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You suspect that your employer, or even someone else, has violated a law.  You report that belief to a licensed attorney.  The employer finds out that you reported your suspicion to an attorney and fires you for doing so.  Is the termination illegal?  In Michigan, the answer is probably yes.

In the case of McNeill-Marks v. MidMichigan Medical Center, the Michigan Court of Appeals ruled that the State Bar of Michigan is a “public body” covered by the Michigan Whistleblower Protection Act, such that a report of suspected illegality to a member of the State Bar (in other words, a licensed attorney) is protected by the Act, and that it is therefore illegal for a employer to terminate the employee for making the report to the attorney.  Unhappy with the result, the employer in the McNeill-Marks case asked the Michigan Supreme Court to review and reverse the Court of Appeals decision in favor of the employee.  Ultimately, the Michigan Supreme Court declined to review the case, and left the Court of Appeals decision in effect.  The result is that the Court of Appeals decision in favor of the employee is, and will remain the rule of law for the foreseeable future.  As such, an employer cannot terminate or otherwise discriminate against an employee because he or she reported a suspected violation of the law to a licensed attorney.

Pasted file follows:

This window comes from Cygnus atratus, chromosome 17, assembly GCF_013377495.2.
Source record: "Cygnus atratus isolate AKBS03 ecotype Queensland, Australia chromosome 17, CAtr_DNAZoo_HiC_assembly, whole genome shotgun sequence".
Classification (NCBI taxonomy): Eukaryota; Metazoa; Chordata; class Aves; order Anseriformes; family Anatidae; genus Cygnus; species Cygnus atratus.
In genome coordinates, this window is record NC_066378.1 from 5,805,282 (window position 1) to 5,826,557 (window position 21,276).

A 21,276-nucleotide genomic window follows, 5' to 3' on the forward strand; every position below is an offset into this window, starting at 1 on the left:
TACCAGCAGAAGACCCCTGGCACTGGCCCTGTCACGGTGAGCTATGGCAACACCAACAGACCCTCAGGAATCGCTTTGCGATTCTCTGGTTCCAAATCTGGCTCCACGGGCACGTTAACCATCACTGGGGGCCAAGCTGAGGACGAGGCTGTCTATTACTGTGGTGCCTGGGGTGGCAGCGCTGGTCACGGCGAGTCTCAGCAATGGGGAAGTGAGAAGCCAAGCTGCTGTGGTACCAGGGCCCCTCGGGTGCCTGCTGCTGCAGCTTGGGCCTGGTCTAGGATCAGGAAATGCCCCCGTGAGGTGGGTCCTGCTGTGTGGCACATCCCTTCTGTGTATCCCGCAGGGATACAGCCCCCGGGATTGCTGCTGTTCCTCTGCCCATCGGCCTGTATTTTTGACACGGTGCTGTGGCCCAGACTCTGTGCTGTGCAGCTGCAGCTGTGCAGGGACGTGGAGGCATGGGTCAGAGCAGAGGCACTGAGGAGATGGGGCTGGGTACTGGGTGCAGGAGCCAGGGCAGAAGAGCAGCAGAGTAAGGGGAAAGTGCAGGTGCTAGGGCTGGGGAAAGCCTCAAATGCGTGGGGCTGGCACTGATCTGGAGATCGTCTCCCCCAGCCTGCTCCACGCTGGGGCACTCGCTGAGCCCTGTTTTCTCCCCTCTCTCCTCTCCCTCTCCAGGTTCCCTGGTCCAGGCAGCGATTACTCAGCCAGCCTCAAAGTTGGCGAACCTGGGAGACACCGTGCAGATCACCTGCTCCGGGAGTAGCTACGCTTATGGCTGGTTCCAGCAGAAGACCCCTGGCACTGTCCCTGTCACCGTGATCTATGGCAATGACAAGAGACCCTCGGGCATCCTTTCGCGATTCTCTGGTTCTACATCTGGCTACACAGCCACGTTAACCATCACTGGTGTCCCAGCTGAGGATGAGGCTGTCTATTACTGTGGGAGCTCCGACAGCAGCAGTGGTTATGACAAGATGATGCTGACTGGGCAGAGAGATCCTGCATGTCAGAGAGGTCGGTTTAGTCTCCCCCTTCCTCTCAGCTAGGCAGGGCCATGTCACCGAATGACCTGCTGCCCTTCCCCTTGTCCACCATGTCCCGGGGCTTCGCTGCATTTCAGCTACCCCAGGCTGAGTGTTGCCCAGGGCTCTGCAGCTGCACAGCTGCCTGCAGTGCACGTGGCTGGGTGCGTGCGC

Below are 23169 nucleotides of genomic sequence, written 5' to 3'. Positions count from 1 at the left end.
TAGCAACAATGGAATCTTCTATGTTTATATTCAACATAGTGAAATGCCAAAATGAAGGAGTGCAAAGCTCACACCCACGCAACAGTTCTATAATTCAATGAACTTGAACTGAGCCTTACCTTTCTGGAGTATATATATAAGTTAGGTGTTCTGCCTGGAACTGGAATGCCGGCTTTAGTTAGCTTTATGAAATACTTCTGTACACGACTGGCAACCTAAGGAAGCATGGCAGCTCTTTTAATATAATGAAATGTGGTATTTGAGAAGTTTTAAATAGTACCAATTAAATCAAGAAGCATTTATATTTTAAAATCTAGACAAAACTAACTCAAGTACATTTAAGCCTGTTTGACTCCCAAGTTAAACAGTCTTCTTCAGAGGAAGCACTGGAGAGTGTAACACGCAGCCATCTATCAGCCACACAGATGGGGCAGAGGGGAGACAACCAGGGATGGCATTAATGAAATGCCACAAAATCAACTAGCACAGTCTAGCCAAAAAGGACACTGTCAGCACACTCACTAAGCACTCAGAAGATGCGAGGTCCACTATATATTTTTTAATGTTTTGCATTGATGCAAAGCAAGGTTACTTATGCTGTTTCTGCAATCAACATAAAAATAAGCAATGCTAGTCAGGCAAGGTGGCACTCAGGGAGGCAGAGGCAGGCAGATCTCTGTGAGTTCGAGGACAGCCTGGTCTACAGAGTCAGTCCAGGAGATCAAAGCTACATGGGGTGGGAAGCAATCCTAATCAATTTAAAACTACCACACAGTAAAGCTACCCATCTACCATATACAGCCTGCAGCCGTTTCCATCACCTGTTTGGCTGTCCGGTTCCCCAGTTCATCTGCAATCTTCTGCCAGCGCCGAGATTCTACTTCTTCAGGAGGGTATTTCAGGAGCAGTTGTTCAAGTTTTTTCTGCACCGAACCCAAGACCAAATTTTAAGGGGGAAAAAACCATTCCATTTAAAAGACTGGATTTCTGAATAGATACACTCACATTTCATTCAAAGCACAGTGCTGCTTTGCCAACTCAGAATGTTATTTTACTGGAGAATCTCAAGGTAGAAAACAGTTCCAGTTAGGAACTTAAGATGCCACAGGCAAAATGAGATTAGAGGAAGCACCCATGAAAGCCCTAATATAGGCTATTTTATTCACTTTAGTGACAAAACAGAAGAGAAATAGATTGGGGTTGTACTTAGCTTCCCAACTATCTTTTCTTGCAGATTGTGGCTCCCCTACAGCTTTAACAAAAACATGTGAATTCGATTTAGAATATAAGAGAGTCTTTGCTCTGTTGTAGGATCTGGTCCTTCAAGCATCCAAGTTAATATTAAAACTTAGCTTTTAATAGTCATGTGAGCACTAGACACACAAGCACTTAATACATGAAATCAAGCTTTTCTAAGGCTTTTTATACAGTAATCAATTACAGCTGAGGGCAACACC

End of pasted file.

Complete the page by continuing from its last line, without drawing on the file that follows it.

We hope you found this update to be helpful.  Please do not hesitate to contact us should you have any questions.